Nationalism, Patriotism, Cosmopolitanism: Tagore’s Ambiguities and Paradoxes (Part II)

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Like nationalism, Tagore's perspectives on patriotism are also characterised by certain paradoxes and ambiguities; he was a fervid patriot, yet he openly denounced and deplored the sentiment of patriotism. We know that Tagore wrote many songs celebrating his native land and paying homage to its beauty and fecundity, of which, as mentioned earlier, two have become the national anthems of India and Bangladesh. Yet he loathed being called a patriot and derided the concept vehemently in many of his writings. For example, in a letter to Aurobindo Mohan Bose, responding to some harsh comments on his view of nationalism by Abala Bose, wife of the celebrated scientist Sir Jagadish Chandra Bose, Tagore commented, "Patriotism cannot be our final spiritual shelter; my refuge is humanity. I will not buy glass for the price of diamonds, and I will never allow patriotism to triumph over humanity as long as I live." In a letter to C.F. Andrews, with whom Tagore had a friendship of, in Uma Das Gupta's phrase, "largeness and freedom," he further wrote, "This is the ugliest side of patriotism. For in small minds, patriotism dissociates itself from the higher ideal of humanity. It becomes the magnification of self, on a stupendous scale – magnifying our vulgarity, cruelty, greed; dethroning God, to put up this bloated self in its place."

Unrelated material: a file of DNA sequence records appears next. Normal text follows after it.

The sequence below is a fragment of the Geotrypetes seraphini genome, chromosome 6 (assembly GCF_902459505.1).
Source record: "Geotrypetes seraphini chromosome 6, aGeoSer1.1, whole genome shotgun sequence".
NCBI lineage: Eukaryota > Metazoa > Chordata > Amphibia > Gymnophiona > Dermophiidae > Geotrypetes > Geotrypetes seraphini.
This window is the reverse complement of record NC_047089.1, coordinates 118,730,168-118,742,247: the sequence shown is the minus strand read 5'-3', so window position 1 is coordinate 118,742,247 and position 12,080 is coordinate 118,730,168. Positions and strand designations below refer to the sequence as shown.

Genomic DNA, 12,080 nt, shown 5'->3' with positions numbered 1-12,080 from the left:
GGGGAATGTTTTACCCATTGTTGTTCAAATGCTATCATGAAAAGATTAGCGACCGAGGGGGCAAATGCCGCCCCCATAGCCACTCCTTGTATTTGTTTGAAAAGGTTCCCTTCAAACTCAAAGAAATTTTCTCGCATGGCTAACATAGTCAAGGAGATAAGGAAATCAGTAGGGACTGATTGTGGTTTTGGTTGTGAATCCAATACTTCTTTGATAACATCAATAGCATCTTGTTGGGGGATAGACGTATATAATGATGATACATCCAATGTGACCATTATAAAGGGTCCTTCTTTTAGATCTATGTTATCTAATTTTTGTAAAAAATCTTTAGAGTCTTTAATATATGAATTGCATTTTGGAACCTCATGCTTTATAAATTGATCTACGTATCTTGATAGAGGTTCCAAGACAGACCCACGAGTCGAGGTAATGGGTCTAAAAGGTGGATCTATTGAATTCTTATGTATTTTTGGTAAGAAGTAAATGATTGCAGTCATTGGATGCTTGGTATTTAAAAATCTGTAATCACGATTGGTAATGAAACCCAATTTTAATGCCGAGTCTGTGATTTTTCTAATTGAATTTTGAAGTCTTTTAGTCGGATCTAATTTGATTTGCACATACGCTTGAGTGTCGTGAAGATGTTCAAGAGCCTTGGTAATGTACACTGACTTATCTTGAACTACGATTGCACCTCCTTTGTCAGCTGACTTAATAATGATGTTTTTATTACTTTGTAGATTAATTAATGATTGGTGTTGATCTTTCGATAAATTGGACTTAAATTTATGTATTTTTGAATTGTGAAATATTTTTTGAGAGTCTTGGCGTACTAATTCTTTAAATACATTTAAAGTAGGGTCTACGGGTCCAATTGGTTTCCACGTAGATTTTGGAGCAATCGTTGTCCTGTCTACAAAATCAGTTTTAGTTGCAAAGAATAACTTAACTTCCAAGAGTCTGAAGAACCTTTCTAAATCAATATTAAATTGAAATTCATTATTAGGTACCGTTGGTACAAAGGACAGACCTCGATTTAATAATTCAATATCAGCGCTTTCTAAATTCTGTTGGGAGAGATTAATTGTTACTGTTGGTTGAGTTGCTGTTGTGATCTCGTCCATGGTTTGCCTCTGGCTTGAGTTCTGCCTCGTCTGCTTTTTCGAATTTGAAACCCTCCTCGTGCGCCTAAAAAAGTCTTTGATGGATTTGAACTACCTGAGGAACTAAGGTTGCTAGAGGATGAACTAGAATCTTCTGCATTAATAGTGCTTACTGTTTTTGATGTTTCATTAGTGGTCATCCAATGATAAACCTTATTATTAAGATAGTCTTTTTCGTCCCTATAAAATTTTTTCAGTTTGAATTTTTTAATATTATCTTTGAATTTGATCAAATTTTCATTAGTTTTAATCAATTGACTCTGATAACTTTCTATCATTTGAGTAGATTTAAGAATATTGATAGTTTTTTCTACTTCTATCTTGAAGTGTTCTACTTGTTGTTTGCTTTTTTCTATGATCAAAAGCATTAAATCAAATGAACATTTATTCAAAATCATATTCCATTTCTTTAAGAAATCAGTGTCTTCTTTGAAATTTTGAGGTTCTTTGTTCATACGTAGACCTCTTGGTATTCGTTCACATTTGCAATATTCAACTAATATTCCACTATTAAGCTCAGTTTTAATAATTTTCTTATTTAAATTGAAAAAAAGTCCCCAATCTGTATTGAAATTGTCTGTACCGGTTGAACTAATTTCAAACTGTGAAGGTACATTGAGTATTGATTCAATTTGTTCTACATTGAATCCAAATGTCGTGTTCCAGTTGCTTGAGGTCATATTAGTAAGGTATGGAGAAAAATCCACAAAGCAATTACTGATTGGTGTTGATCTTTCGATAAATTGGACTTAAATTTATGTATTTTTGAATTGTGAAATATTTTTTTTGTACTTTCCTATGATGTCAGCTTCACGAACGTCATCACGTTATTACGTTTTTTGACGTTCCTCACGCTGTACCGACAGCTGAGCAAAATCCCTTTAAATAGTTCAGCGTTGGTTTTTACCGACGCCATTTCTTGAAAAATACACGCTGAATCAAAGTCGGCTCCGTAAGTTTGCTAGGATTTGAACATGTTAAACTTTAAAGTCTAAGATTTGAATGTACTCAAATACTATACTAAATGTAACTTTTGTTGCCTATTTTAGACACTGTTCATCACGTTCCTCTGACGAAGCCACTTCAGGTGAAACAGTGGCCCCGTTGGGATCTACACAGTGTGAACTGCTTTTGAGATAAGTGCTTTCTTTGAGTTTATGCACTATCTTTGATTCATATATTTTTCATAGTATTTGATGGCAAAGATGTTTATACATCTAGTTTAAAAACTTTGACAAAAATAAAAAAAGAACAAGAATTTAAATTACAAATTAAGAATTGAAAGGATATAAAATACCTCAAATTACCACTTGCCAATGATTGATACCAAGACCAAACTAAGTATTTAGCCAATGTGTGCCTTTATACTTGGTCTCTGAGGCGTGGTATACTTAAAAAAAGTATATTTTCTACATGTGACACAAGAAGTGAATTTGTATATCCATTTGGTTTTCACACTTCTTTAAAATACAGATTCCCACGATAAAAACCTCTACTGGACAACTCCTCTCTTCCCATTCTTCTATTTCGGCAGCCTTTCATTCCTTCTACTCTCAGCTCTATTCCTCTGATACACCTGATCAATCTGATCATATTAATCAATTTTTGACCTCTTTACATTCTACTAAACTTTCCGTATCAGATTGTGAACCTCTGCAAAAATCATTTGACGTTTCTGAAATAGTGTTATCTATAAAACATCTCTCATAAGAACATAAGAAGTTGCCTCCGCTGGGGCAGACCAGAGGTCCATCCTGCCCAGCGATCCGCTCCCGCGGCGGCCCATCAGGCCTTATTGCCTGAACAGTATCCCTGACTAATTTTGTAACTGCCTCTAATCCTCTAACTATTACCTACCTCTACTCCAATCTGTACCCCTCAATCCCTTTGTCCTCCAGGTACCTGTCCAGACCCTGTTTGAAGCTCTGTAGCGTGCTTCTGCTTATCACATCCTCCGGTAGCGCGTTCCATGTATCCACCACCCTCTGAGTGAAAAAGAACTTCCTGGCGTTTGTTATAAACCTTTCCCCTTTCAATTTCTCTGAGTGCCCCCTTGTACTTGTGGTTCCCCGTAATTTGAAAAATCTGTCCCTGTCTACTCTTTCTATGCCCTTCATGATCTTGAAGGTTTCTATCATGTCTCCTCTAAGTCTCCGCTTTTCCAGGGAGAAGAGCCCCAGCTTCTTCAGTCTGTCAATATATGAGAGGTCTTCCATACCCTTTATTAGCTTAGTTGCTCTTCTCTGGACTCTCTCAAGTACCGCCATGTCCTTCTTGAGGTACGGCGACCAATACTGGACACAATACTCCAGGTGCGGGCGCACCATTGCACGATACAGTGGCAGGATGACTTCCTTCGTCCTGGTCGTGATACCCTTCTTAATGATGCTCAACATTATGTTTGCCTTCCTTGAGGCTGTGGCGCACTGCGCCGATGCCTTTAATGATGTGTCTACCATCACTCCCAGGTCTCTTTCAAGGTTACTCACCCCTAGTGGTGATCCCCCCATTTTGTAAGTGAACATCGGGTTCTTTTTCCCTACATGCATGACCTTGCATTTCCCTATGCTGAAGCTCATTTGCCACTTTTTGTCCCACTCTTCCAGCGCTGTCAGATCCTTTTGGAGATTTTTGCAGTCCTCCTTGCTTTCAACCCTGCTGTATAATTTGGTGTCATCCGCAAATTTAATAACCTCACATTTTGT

Original languageEnglish
Number of pages6
Specialist publicationThe Daily Star Bangladesh
Publication statusPublished - 4 Apr 2020


  • Tagore
  • Bengali literature
  • British India
  • Nationalism
  • Cosmopolitanism
  • Mahatma Gandhi


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